Share:Click to share on Facebook (Opens in new window)Click to share on Twitter (Opens in new window)Click to email this to a friend (Opens in new window),If you have to be recognized for a charitable act something is wrong. Submitted image.JAMESTOWN – The former Cummins Engine Plant Manager has been recognized by the Chautauqua County Chamber of Commerce for his charitable work throughout the COVID-19 pandemic.Last week, the Chamber announced Mike Abbate has won its 2020 Pam Lydic Coalition Builder Award for his work bettering the local economy and helping address critical issues of education and food resources in our communities.When the COVID-19 pandemic forced a shutdown this past year, Abbate remained busy working with United Ways in Chautauqua County on a project that would help with much-needed food distribution.“I am humbled and honored to be this year’s recipient of the Chautauqua County Chamber of Commerce Pam Lydic Coalition Builder Award,” stated Abbate. “Cummins realized many years ago the correlation between the viability and success of a manufacturing site, and the viability and success of the surrounding community, creating a strong desire within Cummins to partner with our communities to improve, optimize and grow.” Abbate was deeply involved in the formation of the Chautauqua County Education Coalition, which in 2019 was named by the Lumina Foundation as one of the nearly 100 community partnerships nationwide to be part of the Lumina Community Network to help understand best practices and how resources can best make an impact.The group secured a $66,000 multi-year National Grid STEM grant for reinvestment of micro-grants to support programming in Science, Technology, Engineering and Math in Chautauqua County.He has also served on a number of boards of directors in the community including the board of the Manufacturers Association of the Southern Tier.“He played a critical volunteer role in putting together a system for tracking data and outcomes for emergency food pantries and providers (like school districts) across Chautauqua County in the midst of the COVID crisis,” said Amy Rohler, Executive Director of the United Way of Southern Chautauqua County. “Not only did he dive into a group of organizations that felt a bit like ‘herding cats,’ but helped us logistically think through a way to address transport, communicate, and share resources in this sector, especially in the early days of COVID when services were changing rapidly, and we weren’t sure yet what food access for needy families would be.”The Pam Lydic Coalition Builder Award recognizes an individual in the region who has worked hard to bring groups of people together around a common goal or objective.This award is presented to an individual that has helped move the region forward in a positive direction through collaboration and by building partnerships.It is named in memory of Pam Lydic, the first President and CEO of the Chautauqua County Chamber of Commerce, who was instrumental in bringing together smaller Chambers of Commerce to create a countywide entity 20-years-ago.The award includes a $500 donation from the Chamber of Commerce to a non-profit charity of the recipients’ choice. Abbate has selected the United Christian Advocacy Network to receive the donation.The award will be presented during the joint Chamber-MAST Annual Meeting which will be held online at noon, Friday, January 22. The keynote speaker will be Lieutenant Governor Kathy Hochul.The event marks the 20th anniversary of the Chautauqua County Chamber of Commerce and the 120th year of the Manufacturers Association of the Southern Tier. To register for the event visit www.chamberrsvp.org.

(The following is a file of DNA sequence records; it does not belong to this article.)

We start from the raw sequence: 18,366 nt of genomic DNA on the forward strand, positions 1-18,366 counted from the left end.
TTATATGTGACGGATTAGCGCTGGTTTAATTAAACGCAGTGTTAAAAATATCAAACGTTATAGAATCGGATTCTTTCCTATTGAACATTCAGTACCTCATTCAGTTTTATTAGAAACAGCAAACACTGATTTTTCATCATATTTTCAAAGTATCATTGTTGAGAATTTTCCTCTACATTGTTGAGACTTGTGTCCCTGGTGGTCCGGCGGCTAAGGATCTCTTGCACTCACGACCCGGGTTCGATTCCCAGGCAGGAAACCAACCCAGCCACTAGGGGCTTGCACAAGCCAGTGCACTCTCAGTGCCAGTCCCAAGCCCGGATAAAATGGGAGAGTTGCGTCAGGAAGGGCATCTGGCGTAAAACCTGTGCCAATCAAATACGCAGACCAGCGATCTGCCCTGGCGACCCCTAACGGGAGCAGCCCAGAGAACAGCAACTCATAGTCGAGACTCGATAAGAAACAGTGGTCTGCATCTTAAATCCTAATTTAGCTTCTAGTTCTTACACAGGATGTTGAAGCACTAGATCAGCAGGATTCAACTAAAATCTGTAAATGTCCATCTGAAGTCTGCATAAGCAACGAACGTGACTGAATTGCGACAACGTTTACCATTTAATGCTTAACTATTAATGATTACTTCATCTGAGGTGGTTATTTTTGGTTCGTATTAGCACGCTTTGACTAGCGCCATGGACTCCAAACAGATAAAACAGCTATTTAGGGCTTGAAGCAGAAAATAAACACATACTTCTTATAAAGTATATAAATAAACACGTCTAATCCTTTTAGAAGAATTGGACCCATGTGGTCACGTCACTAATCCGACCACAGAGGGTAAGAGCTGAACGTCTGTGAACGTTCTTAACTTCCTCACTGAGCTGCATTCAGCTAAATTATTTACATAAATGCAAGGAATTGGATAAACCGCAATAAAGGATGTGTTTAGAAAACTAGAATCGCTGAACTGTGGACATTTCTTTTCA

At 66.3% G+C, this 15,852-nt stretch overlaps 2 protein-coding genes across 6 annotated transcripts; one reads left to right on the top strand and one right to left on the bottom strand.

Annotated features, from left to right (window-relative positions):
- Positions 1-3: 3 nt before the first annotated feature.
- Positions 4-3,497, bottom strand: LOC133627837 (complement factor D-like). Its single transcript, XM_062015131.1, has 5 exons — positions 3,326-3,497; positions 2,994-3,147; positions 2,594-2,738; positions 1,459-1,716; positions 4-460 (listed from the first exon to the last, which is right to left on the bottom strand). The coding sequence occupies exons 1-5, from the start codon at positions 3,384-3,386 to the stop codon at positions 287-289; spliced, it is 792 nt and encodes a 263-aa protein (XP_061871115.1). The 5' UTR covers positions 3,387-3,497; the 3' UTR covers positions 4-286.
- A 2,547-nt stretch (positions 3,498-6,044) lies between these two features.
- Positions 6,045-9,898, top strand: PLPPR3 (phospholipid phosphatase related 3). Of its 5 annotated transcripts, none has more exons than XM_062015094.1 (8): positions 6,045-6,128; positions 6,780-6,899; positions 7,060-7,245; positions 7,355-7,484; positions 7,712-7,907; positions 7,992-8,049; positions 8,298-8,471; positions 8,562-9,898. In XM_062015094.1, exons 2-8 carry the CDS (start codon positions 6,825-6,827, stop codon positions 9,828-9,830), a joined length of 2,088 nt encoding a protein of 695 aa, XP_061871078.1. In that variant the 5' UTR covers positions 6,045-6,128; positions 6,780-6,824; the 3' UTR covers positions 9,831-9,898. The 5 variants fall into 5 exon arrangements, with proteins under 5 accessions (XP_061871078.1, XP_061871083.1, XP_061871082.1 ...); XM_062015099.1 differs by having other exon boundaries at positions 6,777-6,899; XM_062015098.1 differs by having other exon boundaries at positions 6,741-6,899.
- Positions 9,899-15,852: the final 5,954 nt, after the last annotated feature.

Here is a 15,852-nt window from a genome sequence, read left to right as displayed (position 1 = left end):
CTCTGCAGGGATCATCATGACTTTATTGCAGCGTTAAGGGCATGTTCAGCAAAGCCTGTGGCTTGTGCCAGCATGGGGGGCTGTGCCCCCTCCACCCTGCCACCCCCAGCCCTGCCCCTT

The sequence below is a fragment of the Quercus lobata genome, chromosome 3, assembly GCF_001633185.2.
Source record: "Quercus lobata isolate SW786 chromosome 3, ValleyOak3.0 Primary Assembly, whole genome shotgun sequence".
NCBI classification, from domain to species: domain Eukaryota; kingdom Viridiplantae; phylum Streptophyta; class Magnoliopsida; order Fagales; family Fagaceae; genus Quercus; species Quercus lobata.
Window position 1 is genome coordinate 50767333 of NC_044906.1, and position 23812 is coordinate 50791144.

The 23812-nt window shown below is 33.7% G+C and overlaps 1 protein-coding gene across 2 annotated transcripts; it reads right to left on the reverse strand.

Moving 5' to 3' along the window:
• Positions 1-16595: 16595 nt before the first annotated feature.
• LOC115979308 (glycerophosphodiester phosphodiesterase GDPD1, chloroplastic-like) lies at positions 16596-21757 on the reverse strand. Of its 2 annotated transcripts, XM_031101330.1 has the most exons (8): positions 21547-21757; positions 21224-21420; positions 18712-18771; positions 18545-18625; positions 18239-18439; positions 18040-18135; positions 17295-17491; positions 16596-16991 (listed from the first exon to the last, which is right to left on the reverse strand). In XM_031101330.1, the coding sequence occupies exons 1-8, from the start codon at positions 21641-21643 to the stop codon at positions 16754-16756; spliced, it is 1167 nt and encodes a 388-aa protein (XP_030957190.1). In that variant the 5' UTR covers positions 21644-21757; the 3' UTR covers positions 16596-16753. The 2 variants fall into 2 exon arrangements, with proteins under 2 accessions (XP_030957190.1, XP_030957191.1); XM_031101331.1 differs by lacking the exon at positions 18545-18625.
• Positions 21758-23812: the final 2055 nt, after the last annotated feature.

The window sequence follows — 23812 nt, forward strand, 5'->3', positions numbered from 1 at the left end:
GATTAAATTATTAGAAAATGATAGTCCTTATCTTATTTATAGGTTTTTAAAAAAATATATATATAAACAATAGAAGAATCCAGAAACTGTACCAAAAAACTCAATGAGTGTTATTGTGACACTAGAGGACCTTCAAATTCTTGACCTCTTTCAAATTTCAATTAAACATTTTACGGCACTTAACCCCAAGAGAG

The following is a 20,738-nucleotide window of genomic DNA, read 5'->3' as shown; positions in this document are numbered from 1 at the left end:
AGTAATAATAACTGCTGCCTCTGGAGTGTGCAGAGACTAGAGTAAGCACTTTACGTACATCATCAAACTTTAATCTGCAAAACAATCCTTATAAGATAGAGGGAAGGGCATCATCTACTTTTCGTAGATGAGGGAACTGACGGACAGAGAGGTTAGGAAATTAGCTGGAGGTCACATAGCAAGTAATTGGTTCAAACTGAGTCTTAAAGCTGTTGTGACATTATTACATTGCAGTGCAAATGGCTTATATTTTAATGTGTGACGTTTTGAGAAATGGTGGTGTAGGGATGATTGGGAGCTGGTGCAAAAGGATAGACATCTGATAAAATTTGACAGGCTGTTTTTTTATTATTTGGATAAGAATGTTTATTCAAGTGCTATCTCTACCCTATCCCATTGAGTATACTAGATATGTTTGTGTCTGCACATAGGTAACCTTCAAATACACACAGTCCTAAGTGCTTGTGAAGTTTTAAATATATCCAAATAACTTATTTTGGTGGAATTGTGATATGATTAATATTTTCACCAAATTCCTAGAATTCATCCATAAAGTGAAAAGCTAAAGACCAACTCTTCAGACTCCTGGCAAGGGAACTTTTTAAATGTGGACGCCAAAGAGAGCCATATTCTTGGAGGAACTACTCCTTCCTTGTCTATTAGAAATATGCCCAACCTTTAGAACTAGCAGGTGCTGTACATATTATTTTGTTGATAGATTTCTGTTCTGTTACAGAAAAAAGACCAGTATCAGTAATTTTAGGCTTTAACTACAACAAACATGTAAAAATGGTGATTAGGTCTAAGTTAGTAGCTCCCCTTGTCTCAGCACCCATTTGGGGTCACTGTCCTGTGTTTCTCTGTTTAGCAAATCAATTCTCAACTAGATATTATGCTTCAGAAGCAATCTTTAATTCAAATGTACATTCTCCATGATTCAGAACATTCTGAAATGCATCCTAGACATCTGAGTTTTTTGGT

Australia Coal Downturn May Last Longer Than Government Acknowledges FacebookTwitterLinkedInEmailPrint分享Australia Associated Press:The downturn in the coal industry will last longer than expected and prices won’t improve until at least 2020, an economics professor has warned.The dire prediction comes as the Queensland Resources Council lobbies the Queensland premier, Annastacia Palaszczuk, for emergency relief measures to help prop up the state’s ailing coalmines and save thousands of jobs.An economics professor at Central Queensland University, John Rolfe, said the downturn in coal prices was expected to last another four years, which was much longer than previously thought.“Nobody predicted that the slowdown in mineral energy prices would be as swift or as long reaching,” he told ABC Radio on Tuesday. “So these sorts of costs weren’t seen as an issue even two years ago.”However, Rolfe doesn’t agree with reducing royalties to the state government, which is among the measures the QRC is pushing for after a report painted a bleak picture of the coal industry.The report, by mining sector analysts Wood Mackenzie, found a third of Queensland coalmines are running at a loss and more than half of the mines producing thermal coal for power stations are in the same position.Cockatoo Coal’s Baralaba mine has become the latest Queensland coalmine to halt production.The mine, which went into administration last year, has been put into care and maintenance mode to protect the value of assets while a possible sale structure is examined, the ABC reports.The chief executive of the QRC, Michael Roche, has warned 21,000 jobs have been lost in the sector and more of the remaining 60,000 will be on the chopping block unless the state government offers relief.Coal price won’t improve for years and mining downturn will last: professor